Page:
The Tree and Me

“At night I dream that you and I are two plants

that grew together, roots entwined,

and that you know the earth and the rain like my mouth,

since we are made of earth and rain.” 

― Pablo Neruda, Regalo de un Poeta

I sat one day staring at an old tree
far off on a distant horizon
As I meditated on its life how it came to be,
A miracle occurred

I became the tree and the tree became me
As my limbs grew heavy with body wed to sod,
and tender roots began to spread deep into earth,
I felt at peace with all

Soon I began to sprout pale emerald leaves
when cooling rains of a hot summer storm
came sweeping in with no warning
And left my heart tree sated

Caressed by a nascent breeze
it tickled behind my knobby knees
the wind sang a song through rustling leaves
As I danced to nature’s music

Kissed by a warm golden sun
which inspired my limbs to grow
while held within its loving arms
The kiss breathed life into my soul

A miracle occurred
I felt at peace with all
And left my heart tree sated
As I danced to nature’s music
The kiss breathed life into my soul

©2020 Linda Lee Lyberg

Written for The Sunday Muse #121

Earthweal Open Link Weekend # 32

Linda Lee Lyberg is a wife, mother, artist, published poet and author. She resides in Mesa, AZ with her husband Pete (aka The Big Viking) of 24 years, and her dog, Ricky Bobby. Linda writes various forms of poetry, as well as short stories. You can read more of her works at:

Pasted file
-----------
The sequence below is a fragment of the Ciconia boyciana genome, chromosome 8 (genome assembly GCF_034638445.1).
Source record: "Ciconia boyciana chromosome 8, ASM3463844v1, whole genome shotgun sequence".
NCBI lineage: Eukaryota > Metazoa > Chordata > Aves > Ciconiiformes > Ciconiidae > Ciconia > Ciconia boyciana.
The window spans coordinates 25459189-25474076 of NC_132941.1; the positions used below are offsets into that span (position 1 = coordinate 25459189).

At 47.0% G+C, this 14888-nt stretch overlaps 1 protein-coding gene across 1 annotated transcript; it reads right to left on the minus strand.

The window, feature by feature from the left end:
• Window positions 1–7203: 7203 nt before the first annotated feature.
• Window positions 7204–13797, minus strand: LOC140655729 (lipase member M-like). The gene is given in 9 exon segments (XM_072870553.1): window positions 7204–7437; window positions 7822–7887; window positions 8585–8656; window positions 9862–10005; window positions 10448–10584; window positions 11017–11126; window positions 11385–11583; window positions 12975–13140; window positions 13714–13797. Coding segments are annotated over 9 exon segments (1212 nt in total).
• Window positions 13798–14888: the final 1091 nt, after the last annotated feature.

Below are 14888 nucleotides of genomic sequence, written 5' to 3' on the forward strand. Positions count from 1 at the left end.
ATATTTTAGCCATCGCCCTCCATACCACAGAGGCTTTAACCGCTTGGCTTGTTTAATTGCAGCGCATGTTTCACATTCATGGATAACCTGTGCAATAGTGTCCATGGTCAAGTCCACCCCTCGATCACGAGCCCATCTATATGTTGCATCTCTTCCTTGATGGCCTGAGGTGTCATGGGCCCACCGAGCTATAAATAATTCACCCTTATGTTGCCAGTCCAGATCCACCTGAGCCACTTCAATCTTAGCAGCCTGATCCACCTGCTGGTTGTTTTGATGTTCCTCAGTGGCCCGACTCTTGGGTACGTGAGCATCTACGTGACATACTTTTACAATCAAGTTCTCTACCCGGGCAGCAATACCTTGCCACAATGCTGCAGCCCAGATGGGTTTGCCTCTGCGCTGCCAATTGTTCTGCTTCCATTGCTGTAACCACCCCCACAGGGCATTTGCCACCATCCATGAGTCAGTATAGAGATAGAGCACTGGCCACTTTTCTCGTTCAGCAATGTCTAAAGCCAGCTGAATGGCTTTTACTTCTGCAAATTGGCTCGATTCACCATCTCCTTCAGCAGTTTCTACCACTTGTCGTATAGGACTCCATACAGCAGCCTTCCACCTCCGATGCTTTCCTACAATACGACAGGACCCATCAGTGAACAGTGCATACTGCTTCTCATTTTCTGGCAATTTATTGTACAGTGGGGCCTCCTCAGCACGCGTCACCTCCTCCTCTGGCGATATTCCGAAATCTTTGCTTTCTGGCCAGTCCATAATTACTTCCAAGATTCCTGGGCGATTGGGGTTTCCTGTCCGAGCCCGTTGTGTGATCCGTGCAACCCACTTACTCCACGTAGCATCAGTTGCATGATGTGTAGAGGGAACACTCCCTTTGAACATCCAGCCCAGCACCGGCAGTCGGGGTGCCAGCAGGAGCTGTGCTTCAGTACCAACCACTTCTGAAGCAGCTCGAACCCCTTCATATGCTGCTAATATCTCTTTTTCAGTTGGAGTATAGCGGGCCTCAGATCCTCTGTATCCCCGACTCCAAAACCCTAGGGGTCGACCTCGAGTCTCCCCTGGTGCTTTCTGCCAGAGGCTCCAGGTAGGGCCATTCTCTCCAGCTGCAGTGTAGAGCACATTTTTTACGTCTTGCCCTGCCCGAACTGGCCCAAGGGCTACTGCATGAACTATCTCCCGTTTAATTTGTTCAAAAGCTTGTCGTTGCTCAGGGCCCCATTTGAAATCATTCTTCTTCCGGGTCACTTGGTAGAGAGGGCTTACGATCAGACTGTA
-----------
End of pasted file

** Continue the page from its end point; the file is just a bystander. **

and purchase anthologies containing her work here: Amazon Author Page

27 Comments on “The Tree and Me

  1. Oh, I love this poem, Linda. I adore the connection between nature and humanity. It indicates the balance between a spiritual notion of life and death; it’s not just those two alone, there’s so much more in-between. Beautiful piece. I always enjoy your work!

    Liked by 2 people

  2. What a wonderful image..the beauty of becoming a tree. There’s a spiritual feeling to this that feeds my soul.

    Liked by 1 person

  3. Beautiful words. I have always had a fascination with trees, wishing somehow they could tell the story of all they’ve seen since they were a seedling. I was particularly mesmerized by the ancient moss-hung oaks of the south. Oh, if only they could talk!

    Liked by 1 person

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